Bloomberg Anywhere Remote Login Bloomberg Terminal Demo Request


Connecting decision makers to a dynamic network of information, people and ideas, Bloomberg quickly and accurately delivers business and financial information, news and insight around the world.


Financial Products

Enterprise Products


Customer Support

  • Americas

    +1 212 318 2000

  • Europe, Middle East, & Africa

    +44 20 7330 7500

  • Asia Pacific

    +65 6212 1000


Industry Products

Media Services

Follow Us

Bloomberg News

Loan Funds Take in $690 Million as Investors Seek Rate Shelter

January 25, 2013

Deposits into U.S. loan funds totaled $690 million this week as investors look to the asset class to shield themselves from the risk of rising interest rates, according to Bank of America Corp. (BAC:US)

Investors have poured an average of more than $600 million a week this year into funds that purchase floating-rate debt, the Charlotte, North Carolina-based bank said yesterday in a report. The more-than $200 million of inflows on Jan. 23 was the most on a single day since November 2011, according to the report.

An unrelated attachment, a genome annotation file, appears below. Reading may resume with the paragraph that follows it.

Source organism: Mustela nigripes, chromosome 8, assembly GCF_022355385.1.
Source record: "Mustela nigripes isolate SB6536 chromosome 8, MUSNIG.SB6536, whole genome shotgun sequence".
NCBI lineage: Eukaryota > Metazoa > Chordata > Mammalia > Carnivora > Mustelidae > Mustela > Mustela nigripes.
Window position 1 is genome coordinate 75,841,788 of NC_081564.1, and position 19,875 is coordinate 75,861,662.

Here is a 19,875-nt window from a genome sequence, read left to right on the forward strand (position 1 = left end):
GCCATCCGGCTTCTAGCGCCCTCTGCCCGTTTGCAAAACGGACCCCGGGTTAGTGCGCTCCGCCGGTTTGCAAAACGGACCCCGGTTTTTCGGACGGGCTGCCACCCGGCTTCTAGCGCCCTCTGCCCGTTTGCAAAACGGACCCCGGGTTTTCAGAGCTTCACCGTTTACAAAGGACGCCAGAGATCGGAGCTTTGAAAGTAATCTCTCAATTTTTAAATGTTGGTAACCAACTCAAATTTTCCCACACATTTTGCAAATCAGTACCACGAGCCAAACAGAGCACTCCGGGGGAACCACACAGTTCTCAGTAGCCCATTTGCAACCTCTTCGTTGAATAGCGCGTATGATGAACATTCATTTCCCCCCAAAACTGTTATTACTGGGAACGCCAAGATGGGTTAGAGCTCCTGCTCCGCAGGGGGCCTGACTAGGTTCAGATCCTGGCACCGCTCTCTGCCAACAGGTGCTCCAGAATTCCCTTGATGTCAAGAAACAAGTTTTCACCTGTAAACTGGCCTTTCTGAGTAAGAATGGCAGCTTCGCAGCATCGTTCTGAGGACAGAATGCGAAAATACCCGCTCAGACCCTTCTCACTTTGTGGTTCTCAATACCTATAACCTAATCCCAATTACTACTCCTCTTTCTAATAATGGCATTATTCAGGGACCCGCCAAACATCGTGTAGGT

Investors seeking shelter from a possible increase in interest rates mean that leveraged-loan mutual funds will see a strong influx through 2013, Neha Khoda, a Bank of America strategist, wrote in the report. Investors have funneled money for 32 straight weeks into loan funds, net assets of which have increased 3.2 percent this year, according to the report.

The average yield of 5.97 percent on leveraged loans on Jan. 18 was the lowest on record, according to the JPMorgan Leveraged Loan index, which began tracking yields in 2007.

The Standard & Poor’s/LSTA U.S. Leveraged Loan 100 index climbed to 97.74 cents on the dollar yesterday, the most since July 2007. The measure, which tracks the 100 largest dollar- denominated first-lien leveraged loans, had collapsed to a low of 59.2 cents during the peak of the financial crisis in December 2008.

Leveraged loans are a form of high-risk debt that carries ratings of less than Baa3 by Moody’s Investors Service and below BBB- by S&P.

Loans, which are ranked higher up in the capital structure in case of a bankruptcy, are also better protected from rising interest rates since they are generally pegged to floating-rate benchmarks. The value of a fixed-rate security diminishes with an increase in rates.

To contact the reporter on this story: Sridhar Natarajan in New York at

To contact the editor responsible for this story: Faris Khan at

blog comments powered by Disqus